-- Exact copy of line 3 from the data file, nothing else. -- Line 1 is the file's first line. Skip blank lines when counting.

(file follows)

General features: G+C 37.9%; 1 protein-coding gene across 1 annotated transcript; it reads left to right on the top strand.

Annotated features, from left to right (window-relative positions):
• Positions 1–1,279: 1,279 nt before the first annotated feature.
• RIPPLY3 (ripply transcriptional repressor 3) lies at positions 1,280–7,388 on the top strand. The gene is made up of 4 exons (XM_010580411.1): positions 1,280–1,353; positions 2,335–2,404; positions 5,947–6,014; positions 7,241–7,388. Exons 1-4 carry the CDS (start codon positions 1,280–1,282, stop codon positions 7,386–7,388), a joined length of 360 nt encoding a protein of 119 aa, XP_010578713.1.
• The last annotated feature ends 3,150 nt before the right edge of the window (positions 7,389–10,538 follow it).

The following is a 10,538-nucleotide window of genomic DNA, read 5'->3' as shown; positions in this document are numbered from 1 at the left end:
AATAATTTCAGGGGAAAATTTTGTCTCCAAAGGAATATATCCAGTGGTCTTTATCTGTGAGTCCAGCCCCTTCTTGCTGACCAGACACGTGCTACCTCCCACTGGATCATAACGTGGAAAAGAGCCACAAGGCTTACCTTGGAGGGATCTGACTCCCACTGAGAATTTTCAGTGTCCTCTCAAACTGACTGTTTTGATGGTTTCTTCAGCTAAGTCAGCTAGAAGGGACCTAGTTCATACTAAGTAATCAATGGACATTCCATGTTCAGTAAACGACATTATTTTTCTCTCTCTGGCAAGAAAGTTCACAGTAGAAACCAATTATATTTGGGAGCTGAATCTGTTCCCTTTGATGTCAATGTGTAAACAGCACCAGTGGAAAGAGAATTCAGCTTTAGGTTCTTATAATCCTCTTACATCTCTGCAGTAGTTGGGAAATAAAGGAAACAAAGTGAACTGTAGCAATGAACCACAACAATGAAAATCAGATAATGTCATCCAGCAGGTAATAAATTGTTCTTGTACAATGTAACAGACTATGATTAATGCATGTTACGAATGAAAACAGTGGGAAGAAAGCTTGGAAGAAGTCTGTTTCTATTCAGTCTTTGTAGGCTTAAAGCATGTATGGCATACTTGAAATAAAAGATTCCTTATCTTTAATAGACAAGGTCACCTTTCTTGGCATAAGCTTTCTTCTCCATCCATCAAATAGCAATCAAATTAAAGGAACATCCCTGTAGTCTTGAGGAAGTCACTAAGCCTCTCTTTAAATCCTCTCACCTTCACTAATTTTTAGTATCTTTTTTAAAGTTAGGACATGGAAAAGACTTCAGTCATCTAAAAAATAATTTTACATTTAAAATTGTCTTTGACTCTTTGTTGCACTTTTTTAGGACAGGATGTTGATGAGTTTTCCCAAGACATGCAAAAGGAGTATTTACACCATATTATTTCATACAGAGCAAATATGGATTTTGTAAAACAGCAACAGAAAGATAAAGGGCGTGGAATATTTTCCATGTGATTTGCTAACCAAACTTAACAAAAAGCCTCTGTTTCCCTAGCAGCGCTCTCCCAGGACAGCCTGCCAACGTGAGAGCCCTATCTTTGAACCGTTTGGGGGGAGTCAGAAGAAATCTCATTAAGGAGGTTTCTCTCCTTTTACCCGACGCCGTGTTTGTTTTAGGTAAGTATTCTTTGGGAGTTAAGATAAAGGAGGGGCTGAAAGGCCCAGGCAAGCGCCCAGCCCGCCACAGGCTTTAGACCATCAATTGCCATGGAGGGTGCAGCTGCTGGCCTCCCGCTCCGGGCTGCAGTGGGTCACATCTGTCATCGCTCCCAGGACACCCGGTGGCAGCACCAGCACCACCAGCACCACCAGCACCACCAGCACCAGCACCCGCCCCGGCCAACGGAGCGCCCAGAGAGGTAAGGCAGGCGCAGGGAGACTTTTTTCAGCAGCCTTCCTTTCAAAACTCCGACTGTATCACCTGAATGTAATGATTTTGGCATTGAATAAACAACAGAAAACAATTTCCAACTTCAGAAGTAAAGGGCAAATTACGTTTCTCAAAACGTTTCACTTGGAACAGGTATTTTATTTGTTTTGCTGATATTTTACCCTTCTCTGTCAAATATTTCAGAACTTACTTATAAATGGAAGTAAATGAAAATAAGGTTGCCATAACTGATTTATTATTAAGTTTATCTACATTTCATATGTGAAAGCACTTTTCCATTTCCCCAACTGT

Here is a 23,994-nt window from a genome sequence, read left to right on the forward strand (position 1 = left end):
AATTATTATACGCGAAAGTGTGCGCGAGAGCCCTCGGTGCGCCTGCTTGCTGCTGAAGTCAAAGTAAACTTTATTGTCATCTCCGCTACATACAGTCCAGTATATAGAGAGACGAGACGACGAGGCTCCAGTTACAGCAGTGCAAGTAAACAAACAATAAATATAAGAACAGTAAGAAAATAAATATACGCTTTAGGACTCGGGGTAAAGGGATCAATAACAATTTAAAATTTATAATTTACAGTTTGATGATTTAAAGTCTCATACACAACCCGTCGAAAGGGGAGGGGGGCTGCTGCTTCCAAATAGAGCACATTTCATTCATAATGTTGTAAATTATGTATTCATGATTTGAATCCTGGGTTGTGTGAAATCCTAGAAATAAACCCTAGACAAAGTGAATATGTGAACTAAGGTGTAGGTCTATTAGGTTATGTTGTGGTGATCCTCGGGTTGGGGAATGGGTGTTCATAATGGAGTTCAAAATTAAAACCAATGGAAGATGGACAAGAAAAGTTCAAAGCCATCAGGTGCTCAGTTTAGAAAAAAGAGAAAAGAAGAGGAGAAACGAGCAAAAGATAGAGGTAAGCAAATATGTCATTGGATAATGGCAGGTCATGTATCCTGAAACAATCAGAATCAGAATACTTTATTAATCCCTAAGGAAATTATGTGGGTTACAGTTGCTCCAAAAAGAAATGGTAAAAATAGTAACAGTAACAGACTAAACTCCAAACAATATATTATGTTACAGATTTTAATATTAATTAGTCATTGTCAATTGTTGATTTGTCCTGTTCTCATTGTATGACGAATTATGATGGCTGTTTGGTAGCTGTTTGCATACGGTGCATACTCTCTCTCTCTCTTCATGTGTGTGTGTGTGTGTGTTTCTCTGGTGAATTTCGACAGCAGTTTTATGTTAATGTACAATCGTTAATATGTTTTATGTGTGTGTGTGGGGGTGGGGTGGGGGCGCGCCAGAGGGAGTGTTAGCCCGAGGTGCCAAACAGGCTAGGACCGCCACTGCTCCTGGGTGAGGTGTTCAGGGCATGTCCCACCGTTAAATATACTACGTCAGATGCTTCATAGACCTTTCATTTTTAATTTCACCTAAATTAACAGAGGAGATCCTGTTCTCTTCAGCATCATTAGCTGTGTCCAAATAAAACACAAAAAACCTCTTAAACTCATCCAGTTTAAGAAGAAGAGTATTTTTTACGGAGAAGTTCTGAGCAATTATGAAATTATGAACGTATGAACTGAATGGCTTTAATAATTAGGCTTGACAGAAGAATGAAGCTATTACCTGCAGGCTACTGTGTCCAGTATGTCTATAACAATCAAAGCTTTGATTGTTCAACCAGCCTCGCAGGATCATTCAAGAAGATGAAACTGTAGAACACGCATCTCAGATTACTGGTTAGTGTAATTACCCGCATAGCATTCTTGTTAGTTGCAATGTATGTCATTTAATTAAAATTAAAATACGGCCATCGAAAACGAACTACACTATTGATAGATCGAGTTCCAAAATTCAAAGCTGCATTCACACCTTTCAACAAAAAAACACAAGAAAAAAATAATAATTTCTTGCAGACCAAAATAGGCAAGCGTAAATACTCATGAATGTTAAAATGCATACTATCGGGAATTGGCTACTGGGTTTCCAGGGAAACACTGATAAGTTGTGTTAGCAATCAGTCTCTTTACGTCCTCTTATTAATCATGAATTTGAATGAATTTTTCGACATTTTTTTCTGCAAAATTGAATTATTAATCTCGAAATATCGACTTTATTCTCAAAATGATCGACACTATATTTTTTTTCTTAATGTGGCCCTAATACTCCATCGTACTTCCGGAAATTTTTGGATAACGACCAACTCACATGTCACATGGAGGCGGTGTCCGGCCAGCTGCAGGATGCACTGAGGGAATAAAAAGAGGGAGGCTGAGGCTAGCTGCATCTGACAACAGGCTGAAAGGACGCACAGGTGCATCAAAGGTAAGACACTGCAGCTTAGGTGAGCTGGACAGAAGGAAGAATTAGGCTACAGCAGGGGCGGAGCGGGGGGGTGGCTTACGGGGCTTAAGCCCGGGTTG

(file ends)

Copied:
• Positions 1–1,279: 1,279 nt before the first annotated feature.